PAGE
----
This medal is awarded for outstanding achievement in any field of research by a Canadian physicist who has successfully defended their doctoral thesis within the last 12 years at the time of the award, excluding an allowance of one year per child for parental leave.
Paul François, McGill University,
for his seminal research in theoretical biophysics, particularly the use of methods from statistical and computational physics to model cellular processes as non-linear dynamical systems.
Roger Melko, University of Waterloo and Perimeter Institute,
for his contributions to theoretical condensed matter physics, particularly large scale computer simulations which elucidate timely issues in the physics of strongly correlated electronic systems.
François Légaré, INRS-EMT,
for ultrafast molecular imaging, development of high peak power infrared lasers for high harmonic generation and tissue imaging with nonlinear optical microscopy techniques.
Matt Dobbs, McGill University,
for his leadership in project design, detector/readout development and data analysis which underpins a new generation of cosmology telescopes of unprecedented reach and precision.".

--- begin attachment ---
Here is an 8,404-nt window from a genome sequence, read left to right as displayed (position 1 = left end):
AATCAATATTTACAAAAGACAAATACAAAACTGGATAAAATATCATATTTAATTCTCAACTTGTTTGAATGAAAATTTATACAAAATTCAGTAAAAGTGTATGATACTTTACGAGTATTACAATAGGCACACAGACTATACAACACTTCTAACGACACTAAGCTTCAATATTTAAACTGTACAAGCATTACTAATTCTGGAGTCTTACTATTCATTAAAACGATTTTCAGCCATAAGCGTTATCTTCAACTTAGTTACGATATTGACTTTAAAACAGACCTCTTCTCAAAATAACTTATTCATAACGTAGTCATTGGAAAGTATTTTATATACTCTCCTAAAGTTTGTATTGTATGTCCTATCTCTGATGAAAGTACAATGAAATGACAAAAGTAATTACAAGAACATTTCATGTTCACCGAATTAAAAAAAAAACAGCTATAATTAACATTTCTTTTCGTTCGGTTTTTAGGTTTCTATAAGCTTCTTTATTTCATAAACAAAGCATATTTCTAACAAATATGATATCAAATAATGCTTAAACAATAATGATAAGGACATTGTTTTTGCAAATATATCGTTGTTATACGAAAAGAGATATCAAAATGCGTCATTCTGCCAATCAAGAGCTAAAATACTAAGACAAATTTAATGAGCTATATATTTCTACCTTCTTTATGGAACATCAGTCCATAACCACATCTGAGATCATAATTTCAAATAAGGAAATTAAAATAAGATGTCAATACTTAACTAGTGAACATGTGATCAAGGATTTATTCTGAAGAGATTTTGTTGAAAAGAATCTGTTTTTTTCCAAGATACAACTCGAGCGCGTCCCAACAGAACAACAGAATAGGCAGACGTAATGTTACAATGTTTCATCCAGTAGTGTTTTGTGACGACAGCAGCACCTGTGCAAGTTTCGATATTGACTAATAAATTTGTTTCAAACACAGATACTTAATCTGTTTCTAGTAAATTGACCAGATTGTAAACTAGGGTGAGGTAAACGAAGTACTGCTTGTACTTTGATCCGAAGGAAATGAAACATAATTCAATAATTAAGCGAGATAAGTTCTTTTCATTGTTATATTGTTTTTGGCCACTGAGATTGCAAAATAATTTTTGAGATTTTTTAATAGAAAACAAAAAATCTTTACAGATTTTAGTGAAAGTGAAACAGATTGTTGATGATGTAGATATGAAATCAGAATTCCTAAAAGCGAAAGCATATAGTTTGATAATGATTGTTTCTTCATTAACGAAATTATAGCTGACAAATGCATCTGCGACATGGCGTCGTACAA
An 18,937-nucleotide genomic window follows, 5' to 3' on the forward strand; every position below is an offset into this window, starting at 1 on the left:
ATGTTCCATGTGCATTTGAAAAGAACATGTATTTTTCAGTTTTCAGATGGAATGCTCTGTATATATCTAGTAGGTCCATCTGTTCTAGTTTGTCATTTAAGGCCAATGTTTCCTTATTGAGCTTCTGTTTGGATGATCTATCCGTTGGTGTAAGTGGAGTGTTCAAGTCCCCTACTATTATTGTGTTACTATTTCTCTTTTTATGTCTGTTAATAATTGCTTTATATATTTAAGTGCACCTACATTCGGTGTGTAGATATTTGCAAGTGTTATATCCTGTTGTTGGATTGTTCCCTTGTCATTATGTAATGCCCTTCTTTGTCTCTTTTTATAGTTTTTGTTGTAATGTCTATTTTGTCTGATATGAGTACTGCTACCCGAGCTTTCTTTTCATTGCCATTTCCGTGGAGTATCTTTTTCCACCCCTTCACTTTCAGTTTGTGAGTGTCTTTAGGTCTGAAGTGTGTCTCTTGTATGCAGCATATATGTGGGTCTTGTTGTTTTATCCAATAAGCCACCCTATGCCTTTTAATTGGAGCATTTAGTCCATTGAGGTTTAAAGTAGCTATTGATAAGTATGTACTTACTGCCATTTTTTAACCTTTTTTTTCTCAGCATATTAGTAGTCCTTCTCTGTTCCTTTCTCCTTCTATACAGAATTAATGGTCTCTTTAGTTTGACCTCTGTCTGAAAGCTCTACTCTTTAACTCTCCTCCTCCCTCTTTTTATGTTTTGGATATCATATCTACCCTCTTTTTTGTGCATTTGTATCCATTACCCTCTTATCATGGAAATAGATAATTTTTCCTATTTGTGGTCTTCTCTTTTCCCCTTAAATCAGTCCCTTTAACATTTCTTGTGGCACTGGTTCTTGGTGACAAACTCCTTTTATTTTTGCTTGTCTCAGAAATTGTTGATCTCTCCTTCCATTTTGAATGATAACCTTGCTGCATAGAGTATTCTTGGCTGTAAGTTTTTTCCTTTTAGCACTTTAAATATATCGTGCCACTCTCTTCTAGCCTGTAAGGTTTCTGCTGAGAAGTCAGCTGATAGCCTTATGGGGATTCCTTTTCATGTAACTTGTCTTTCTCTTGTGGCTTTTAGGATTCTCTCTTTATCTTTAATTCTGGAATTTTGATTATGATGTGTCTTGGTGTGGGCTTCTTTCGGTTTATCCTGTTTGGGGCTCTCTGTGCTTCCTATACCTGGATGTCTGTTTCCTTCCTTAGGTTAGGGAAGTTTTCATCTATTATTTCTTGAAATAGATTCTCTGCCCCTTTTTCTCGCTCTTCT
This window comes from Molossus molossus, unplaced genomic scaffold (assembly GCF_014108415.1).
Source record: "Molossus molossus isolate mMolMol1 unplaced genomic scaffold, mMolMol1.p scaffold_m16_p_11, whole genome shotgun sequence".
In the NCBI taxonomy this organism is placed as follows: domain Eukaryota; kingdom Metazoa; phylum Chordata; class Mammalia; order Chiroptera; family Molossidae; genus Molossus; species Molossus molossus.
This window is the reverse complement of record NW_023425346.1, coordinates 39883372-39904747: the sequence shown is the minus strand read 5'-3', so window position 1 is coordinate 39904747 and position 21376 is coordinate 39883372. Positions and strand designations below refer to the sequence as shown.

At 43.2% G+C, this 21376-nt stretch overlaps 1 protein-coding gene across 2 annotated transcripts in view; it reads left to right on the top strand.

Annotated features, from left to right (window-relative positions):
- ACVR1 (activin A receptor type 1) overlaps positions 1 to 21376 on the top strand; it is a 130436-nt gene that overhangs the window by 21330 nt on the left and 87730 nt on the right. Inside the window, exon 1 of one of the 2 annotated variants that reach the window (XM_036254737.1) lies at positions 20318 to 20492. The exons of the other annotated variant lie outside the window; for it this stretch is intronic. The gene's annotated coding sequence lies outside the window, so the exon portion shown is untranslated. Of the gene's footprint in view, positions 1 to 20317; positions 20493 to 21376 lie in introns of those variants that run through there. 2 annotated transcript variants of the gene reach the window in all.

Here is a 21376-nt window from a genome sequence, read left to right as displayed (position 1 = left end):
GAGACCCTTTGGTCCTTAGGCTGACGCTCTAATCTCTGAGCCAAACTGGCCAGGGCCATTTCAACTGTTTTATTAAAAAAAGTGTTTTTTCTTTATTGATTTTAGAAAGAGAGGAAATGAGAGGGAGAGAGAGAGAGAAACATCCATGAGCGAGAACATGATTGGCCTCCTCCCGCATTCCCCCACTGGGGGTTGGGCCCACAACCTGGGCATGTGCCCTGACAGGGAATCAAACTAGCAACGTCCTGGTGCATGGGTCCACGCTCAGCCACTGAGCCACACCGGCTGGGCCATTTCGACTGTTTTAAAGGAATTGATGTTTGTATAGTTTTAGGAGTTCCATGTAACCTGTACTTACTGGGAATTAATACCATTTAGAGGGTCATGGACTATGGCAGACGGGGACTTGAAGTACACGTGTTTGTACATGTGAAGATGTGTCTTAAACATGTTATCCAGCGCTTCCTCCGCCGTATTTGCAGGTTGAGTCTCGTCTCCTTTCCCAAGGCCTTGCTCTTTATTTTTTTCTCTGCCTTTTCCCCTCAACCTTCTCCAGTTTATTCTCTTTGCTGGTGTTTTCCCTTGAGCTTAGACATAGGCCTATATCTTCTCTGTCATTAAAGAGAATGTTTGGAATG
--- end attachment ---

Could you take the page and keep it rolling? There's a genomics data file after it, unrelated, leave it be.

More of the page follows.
Federico Rosei, INRS-EMT, Université du Québec,
for his innovative and interdisciplinary studies of a wide range of nanostructured materials and for exceptional outreach activities.
Freddy Cachazo, Perimeter Institute,
for deep new insights into the structure of quantum field theory, and the development of elegant mathematical techniques to simplify the analysis of high-energy particle scattering experiments.
Alexandre Blais, Université de Sherbrooke,
for his outstanding contributions to the field of quantum information processing particularly the concept of superconducting qubits based on circuit quantum electrodynamics.
Carlos Silva, Université de Montréal,
for his internationally recognized seminal contributions to the understanding of optical and electronic processes in molecular and polymeric semiconductors, and for elucidating the complex relationships between microstructure and semiconductor properties in this important new class of materials.
Guy Moore, McGill University,
for the broad impact of his contributions to theoretical particle physics, such as the bulk and collective behaviour of quantum chromodynamics under extreme conditions of temperature and density.
Carl Svensson, University of Guelph,
for his strong leadership and major accomplishments in experimental nuclear physics, including measurements that improve significantly the understanding of high angular momentum states in medium weight nuclei and fundamental physics measurements using radioactive beams.